South Pacific nations have the highest prevalence of diabetes in the world – so high that the United Nations reports that diabetes and other non-communicable diseases are one of the greatest threats to the regions development.

The 10,000 Toes campaign is committed to turning the tide of diabetes to save lives and limbs. This project will:

  1. Equip every Pacific village with the skills and tools to conduct community health assessments for the early detection of diabetes (and other, related chronic diseases)
  2. Train and resource lifestyle coaches to implement programs to prevent, arrest and reverse Type 2 diabetes in every village
  3. Improve the capacity of health professionals working in health systems across the South Pacific to manage diabetes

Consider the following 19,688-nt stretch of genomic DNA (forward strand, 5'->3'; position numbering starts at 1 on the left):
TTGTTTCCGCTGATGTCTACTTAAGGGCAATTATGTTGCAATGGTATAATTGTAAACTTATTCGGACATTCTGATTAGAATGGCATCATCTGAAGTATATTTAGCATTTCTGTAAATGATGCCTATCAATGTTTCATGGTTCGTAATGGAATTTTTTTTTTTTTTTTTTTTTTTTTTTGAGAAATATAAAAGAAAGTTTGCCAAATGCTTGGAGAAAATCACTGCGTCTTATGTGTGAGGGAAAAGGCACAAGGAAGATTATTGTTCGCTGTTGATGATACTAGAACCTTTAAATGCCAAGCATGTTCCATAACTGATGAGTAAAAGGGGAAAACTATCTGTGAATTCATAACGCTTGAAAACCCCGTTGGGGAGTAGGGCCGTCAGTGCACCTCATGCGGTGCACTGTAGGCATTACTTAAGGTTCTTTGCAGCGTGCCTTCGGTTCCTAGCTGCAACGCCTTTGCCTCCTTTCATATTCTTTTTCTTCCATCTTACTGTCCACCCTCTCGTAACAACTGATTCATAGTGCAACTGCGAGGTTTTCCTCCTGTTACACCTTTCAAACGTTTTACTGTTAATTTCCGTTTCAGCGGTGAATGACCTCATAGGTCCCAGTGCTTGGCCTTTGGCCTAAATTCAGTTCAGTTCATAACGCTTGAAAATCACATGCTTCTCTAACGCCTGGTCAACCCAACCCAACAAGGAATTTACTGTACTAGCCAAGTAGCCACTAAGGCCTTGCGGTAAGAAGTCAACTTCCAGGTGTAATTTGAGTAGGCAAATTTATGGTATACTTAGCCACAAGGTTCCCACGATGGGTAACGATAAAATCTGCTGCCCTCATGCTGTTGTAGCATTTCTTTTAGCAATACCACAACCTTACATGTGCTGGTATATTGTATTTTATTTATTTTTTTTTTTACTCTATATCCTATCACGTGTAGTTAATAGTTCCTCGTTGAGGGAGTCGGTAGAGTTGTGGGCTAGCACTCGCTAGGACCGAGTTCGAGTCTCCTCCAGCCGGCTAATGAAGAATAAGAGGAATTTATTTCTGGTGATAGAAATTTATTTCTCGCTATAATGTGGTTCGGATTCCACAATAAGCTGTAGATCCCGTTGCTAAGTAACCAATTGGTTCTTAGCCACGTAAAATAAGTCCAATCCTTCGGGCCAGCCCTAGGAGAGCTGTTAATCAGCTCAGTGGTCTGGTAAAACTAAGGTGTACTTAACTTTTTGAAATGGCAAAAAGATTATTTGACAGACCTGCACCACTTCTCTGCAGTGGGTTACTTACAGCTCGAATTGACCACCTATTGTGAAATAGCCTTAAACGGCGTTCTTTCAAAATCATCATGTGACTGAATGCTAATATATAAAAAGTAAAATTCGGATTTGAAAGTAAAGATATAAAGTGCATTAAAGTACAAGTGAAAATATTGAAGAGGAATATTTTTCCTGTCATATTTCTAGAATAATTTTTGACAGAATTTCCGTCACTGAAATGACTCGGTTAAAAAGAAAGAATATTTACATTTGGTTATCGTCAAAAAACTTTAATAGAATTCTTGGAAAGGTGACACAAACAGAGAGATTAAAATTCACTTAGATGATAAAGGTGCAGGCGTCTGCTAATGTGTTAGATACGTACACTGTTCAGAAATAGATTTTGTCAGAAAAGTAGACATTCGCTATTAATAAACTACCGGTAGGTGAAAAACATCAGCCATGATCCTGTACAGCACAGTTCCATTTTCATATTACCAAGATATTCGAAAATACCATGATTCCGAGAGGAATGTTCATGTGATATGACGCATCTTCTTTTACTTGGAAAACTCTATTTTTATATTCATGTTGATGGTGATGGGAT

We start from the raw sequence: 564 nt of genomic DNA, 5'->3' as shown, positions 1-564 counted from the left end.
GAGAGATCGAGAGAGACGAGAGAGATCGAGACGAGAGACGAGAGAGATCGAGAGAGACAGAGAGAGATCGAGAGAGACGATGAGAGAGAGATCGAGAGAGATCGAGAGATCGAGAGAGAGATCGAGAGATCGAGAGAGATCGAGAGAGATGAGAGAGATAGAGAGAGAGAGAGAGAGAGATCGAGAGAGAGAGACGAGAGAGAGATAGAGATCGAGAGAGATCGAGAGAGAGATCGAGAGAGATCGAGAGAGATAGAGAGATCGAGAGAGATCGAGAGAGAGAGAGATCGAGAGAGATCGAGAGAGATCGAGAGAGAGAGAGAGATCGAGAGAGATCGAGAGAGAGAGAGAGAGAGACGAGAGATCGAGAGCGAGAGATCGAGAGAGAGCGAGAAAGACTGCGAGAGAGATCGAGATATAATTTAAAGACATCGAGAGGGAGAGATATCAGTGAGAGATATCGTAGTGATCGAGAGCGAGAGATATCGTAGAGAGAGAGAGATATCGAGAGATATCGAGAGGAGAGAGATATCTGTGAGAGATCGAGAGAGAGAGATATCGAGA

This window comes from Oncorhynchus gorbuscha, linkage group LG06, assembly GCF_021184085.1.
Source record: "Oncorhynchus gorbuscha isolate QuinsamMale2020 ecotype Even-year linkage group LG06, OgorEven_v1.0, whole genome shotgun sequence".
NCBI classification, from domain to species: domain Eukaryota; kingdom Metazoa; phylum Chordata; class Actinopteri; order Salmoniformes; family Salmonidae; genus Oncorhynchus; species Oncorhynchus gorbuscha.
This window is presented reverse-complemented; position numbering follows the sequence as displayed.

Share this video to inspire others to help stamp out Type 2 diabetes in the South Pacific.

The 10,000 Toes campaign is a partnership between ADRA Australia & the South Pacific Division of the Seventh-day Adventist church.

Progress

21%

$210,000 raised

112 donors

$1,000,000 goal

This project is being launched in 2018 with the aim of reaching 10,000 people affected or at risk of Type II Diabetes across the South Pacific region.

Stories

Telita* knew something was wrong with her mother – she was constantly sick and lacked the energy she once had. As a result, Telita found her help was increasingly needed to keep her family going. Then, her mother developed grizzly sores on her leg and was told she would need it removed. It would also mean she’d lose her job. Telita’s mother has Type II diabetes – a disease that causes thousands of people in the Pacific to lose their limbs and their lives.  Sadly, diabetes has not only taken her mother’s leg and employment, but Telita’s future as well. In order to help her mother and her family survive Telita has dropped out of school.

Your support today will not only help stamp out diabetes, but will ensure other children like Telita don’t have their futures taken by the impact of Type II Diabetes.

*Name changed to protect privacy